Tuesday, 17 December 2013

Quick, Quick, Sloe

Cocktail recipes are everywhere, including supermarkets (keen to make a buck by selling you posh licquor). I picked up a leaflet from our local Waitrose and found a sloe gin cocktail called Blackthorn ripe for adaptation.

When seeking inspiration, I often walk the dogs in our nearby spinney, which this year has been abundant with hedgerow gems, none more so than sloe berries. So, this autumn, I made a batch of my own sloe gin. (Recipe for this to follow.)

So, here’s my version, using my own brew. Admittedly, my gin was a bit pale, but the flavour is great. I suspect I used slightly unripe berries in my eagerness.


1 measure sloe gin
2 measure martini rosso
dash of Angostura bitters
twist of lemon

Mix over ice and serve.

Try it with cranberry bitters for a festive twist. Confession - I reused the glog-infused lemon peel for the garnish. Soz.

By Pamela Kelt

Friday, 13 December 2013

Legendary liqueurs

So many cocktails require a mix of lemon juice and a dash of Cointreau, Grand Marnier or Triple Sec.

These orange liqueurs used to be a Christmas treat for the ‘ladies’ in the household. (My grandmother particularly liked Grand Marnier. A neighbour of hers always used to call it Grand Mariner and the name’s stuck.)

But they’re costly to bung in a cocktail. Even the poorer cousin, Triple Sec, is well over a tenner for a small bottle.

I’m currently working on The Golden Bell, book two of the Legends of the Liria series. It’s set in a Morenija, an Mediterranean-style city by the sea, famous for its citronelles, mystic orange trees that grow in every square.

So, when it comes to making a cocktail to celebrate its completion, I began to rummage for some unfussy orange liqueur recipes. To my delight, I found a fabulous website by a chap called Gunther dedicated to all manner of home-made liqueurs, and adapted one of the recipes. It’s simplicity itself, once you’ve mastered the knack of removing the pith from orange peel.

I’ve tried potato peelers, vegetable knives, even scissors for God’s sake. However, the best weapon for me is a grapefruit knife. I slice off the peel fairly roughly, lie it flat in strips and whisk off the pesky bitter white pith in no time at all.

Here’s the recipe for what might turn out to be a halfway decent Triple Sec. (Is that a Double Sec?) It’s a work in progress, so I’ll report back. It won’t be colourless, I suspect. Perhaps a pale, orange. We’ll see.

Six juicy oranges (to yield 480ml juice)
600ml alcohol (cheap schnapps is fine)
420g white sugar

Peel the zest from a couple of the oranges and squeeze the juice from all the oranges into a measuring cup and add water, if necessary, to bring juice to 480ml. Pour the juice, sugar and zest into a saucepan and bring to a boil, stirring often. Reduce the heat and simmer for ten more minutes. Set aside to cool.

Pour the cooled juice mixture and vodka into a Kilner jar, stir to combine and seal. Let steep three to four months before straining off the orange peel and sediment.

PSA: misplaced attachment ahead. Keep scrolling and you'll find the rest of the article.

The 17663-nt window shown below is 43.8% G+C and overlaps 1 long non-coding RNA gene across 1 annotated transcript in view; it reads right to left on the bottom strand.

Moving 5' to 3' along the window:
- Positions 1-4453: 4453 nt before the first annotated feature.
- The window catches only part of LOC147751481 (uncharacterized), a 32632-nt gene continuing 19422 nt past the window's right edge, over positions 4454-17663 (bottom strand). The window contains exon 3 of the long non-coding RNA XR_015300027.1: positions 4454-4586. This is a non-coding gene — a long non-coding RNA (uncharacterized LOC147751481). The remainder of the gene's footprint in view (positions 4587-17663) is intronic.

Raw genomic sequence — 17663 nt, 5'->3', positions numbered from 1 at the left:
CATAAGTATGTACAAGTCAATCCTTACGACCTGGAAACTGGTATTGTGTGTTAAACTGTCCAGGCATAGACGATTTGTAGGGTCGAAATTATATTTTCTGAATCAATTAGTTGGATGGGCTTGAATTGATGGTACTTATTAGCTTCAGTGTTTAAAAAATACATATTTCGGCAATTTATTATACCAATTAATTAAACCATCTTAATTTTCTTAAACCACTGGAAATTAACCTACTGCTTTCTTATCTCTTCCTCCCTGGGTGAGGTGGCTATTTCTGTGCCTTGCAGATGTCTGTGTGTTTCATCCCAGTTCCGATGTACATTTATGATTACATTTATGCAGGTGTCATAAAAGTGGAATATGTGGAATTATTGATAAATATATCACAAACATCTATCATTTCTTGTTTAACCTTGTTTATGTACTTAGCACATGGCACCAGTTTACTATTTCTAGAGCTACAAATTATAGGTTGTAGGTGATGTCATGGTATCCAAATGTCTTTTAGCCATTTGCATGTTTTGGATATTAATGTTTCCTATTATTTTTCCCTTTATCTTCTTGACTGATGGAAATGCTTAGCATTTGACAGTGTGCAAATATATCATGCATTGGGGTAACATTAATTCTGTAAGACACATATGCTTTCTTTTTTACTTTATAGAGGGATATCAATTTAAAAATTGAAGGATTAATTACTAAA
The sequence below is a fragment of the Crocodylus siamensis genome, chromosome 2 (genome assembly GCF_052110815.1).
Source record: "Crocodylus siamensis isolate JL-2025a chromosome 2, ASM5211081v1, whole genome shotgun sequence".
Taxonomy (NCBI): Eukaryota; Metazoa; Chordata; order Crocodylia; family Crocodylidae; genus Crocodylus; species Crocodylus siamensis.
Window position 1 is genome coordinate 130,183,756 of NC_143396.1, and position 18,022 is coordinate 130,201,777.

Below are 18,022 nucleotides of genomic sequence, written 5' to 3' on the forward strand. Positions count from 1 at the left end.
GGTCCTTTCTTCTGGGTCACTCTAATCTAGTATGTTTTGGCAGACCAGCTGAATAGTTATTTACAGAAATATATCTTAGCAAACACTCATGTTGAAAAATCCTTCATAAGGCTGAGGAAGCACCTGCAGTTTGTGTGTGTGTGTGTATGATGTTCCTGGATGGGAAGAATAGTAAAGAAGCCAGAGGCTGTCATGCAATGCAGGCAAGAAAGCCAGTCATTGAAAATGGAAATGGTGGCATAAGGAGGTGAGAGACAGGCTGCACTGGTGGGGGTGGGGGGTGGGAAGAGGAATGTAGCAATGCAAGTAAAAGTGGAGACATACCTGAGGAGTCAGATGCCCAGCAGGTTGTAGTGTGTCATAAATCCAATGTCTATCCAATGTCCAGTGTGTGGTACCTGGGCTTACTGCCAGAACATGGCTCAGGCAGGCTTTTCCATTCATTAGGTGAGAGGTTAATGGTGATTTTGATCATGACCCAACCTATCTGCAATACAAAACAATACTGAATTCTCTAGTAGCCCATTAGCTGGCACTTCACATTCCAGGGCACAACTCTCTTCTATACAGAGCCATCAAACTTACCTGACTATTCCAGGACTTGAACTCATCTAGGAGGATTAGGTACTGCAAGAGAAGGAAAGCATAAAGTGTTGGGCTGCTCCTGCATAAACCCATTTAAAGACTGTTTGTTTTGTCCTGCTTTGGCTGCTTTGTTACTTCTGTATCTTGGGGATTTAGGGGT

Thoughts. I might try brown sugar next time. Brandy instead of schnapps might result in a Grand Marnier-esque potion. I’ll report back.

I feel another trip to Ikea coming on. I need to stock up on Kilner jars.

By Pamela Kelt

Saturday, 7 December 2013

Easy freezy - Xmas ice

A couple of years ago, my daughter did some shifts at a local cocktail establishment, The Kenilworth.

It’s quite a place – 17th-century cottages knocked through into several bars, now done out in a jazz theme – with literally hundreds of cocktails on offer. They make their own fruit syrups, maraschino cherries and so forth.

A particular feature was the giant ice ball maker. Fantastically expensive, this gadget produces satsuma-sized ice spheres for spirits. The industrial-strength kit costs hundreds of pounds. I just wanted a stocking filler for my husband to go in his favourite tipple, Southern Comfort.

I scoured the web, and found some great silicon moulds on ebay and Amazon that start at around £2.50. They’re a simple two-part mould that you fill, stop up and pop in the freezer.

But then, as ever, I got distracted. You should see variety of ice trays out there - just using Amazon and ebay, with search term ice tray and then whatever  you like.

Starting big, what about the Death Star ice-ball maker? Prices from around a tenner. That’s not all. You can create frozen Storm Troopers, Boba Fetts, X-wing fighters, R2D2s, a Millennium Falcon, Darth Vader and even Han Solo in carbonite. What are these people on?

I rather like the Doctor Who tray, with Tardis and Dalek shapes. Great for kids of all ages. On a similar note, there’s space invaders, Lego bricks and pirate skulls. I want them all. 

What a great marketing idea, any authors out there. Ice trays on your book's theme. I could a ship (Ice Trekker), or a set of six for Legends of Liria (Cloud Pearl, Golden Bell, Desert Star, Salamander Ring, Lantern and Falcon). Or even an orchid-shaped one for The Lost Orchid! Somebody stop me.

Moving on. Maritime themes are prevalent – shapes including fish, sharks and a rather jolly quartet of octopuses. Or is that octopice? 

More elegant are the selection of diamond shapes, from mixed sets to stonking great faceted blocks (from around £3 and up). Sports are also catered for, the most common being golf balls. Personally, I think these are dull. But that’s just me.

However, the ultimate in bad taste and ingenuity gets my vote. For those with a dark sense of humour, it’s a Titanic-making ice set, complete with icebergs.

I found one on Amazon for £1.99 including postage. Click. Bargain.

By Pamela Kelt

PS If you're in a festive mood, search for snowflakes, Christmas trees and Santas. However, someone's missed a marketing opportunity. Could I find one with a decent moose to purchase in the UK? Not a one.